Open access publishing and publications have experienced substantial growth, expansion and uptake in recent years. What exactly is an open access publication? There are many definitions, but in a nutshell an open access publication is a publication that provides immediately free online access to all users worldwide.
This may sound like a tall order, and yet there are to date over 4000 journal publications that fit this definition. The need for this type of access has been driven by the out-of-control costs for scholarly publications. Statistics kept by the Association for Research Libraries show that that between 1986 and 2006 journal prices have increased by 321%, while inflation has increased 68%. At research institutions around the world, scholarly work is submitted to commercial publishers only to be bought back by libraries at those same institutions at immense costs. The current system of scholarly publishing is not sustainable. Today the LANL Research Library has a world-class journal collection in science and technology which is under siege and will not last without changes in scholarly publishing.
So, why should you consider publishing in an open access publication?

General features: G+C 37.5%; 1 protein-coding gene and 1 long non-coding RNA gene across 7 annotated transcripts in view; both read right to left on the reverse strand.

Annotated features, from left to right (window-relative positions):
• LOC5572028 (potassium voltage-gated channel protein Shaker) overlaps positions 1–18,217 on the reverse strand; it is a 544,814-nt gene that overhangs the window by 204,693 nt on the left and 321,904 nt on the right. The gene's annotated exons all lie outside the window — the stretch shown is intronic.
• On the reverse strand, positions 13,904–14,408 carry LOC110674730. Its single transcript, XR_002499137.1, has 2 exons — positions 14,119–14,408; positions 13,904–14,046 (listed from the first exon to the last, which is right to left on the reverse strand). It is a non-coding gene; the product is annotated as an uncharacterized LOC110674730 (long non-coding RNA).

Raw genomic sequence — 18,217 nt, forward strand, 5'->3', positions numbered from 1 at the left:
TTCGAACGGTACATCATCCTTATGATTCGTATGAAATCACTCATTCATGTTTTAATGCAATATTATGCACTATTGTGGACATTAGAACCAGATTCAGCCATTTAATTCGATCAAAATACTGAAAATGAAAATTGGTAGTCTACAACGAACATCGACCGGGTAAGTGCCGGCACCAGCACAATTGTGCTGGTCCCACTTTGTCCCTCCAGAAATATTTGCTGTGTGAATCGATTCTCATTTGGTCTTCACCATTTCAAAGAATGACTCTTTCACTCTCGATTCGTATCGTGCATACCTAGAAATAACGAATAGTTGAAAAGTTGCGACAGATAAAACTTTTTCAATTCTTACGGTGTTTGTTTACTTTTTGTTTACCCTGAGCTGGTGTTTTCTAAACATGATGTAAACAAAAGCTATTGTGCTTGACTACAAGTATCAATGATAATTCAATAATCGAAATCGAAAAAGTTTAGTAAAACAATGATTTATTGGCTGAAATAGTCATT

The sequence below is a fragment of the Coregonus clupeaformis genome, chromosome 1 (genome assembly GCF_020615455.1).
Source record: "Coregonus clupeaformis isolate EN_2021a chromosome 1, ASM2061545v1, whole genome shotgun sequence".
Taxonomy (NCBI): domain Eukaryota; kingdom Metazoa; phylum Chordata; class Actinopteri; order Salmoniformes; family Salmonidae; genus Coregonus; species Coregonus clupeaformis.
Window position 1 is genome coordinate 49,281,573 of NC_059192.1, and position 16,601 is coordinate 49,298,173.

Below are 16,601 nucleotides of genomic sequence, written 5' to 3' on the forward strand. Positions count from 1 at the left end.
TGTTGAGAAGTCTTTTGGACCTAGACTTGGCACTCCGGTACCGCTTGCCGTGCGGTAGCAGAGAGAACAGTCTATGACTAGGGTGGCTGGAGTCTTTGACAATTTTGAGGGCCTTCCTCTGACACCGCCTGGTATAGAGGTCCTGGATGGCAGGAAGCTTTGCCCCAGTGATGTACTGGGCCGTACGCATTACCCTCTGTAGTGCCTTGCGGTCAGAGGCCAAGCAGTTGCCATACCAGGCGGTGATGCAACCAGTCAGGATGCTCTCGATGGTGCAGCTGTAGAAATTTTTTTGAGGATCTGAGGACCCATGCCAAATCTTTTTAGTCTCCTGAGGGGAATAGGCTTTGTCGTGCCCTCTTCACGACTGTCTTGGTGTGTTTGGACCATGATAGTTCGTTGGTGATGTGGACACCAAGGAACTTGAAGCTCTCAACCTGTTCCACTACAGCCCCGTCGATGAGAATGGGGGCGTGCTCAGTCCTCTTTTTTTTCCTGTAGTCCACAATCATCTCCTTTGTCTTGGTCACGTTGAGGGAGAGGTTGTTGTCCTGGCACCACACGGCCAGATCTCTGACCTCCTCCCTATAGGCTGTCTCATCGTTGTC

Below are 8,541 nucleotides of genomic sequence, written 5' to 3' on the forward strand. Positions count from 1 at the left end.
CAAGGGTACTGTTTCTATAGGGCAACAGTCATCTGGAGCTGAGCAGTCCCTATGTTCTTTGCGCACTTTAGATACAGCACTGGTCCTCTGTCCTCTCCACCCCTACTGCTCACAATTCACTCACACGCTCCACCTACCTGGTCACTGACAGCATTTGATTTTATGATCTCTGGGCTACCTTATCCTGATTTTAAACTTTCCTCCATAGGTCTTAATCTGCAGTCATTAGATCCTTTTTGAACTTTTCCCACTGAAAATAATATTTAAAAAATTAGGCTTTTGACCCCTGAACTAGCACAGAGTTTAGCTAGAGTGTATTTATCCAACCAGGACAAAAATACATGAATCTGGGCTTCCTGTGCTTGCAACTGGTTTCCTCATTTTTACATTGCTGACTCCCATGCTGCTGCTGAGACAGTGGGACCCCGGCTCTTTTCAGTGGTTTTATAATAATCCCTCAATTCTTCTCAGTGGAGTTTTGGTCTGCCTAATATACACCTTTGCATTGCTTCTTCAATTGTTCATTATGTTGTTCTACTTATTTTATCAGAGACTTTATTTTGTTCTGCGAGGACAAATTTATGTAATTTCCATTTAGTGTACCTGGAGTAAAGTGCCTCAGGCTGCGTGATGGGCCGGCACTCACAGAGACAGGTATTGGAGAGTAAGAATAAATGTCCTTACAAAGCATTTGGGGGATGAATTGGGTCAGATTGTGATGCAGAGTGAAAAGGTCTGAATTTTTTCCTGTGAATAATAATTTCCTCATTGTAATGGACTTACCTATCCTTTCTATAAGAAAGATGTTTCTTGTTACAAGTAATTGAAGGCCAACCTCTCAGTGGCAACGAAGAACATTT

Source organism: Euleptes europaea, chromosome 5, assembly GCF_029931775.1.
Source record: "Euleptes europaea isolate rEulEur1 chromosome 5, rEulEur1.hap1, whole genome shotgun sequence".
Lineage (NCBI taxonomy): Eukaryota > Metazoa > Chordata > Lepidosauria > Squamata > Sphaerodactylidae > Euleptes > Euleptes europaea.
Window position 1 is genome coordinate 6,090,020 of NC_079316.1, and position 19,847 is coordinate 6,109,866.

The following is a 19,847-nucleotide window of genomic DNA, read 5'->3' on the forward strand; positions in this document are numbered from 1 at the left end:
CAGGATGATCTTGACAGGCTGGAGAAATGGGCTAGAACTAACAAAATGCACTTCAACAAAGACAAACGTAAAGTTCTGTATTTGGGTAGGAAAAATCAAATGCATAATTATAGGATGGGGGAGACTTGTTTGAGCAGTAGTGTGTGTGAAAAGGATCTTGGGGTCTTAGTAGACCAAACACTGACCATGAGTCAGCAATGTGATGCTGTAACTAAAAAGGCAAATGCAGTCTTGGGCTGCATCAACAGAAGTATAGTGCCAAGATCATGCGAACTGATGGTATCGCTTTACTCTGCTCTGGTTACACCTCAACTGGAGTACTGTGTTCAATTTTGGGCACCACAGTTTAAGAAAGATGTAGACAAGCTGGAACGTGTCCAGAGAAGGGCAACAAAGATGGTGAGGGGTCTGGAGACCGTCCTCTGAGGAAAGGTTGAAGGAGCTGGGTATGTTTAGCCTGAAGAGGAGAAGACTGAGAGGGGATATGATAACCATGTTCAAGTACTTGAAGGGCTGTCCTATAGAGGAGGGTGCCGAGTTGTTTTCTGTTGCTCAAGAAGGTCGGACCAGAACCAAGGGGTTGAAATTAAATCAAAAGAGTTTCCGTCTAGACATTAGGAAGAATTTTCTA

There are two types of publishing options available (1) traditional and (2) open access. The Traditional option is provided and managed by ProQuest. It is a required and a default option in the system. Open access is provided by SUrface (SU’s digital repository) and is an opt-out option.
Under each option, students can also apply an embargo to their dissertation and/or thesis, which is a restriction placed on the dissertation and/or thesis for a specified length of time. For example, if a 6-month embargo is placed on the work, the dissertation and/or thesis will be not available until 6 months later after student’s official degree date. Embargo periods are usually 6 months, 1 year and 2 years. If necessary, longer embargo periods may also be requested with approval from Dean of the Graduate School.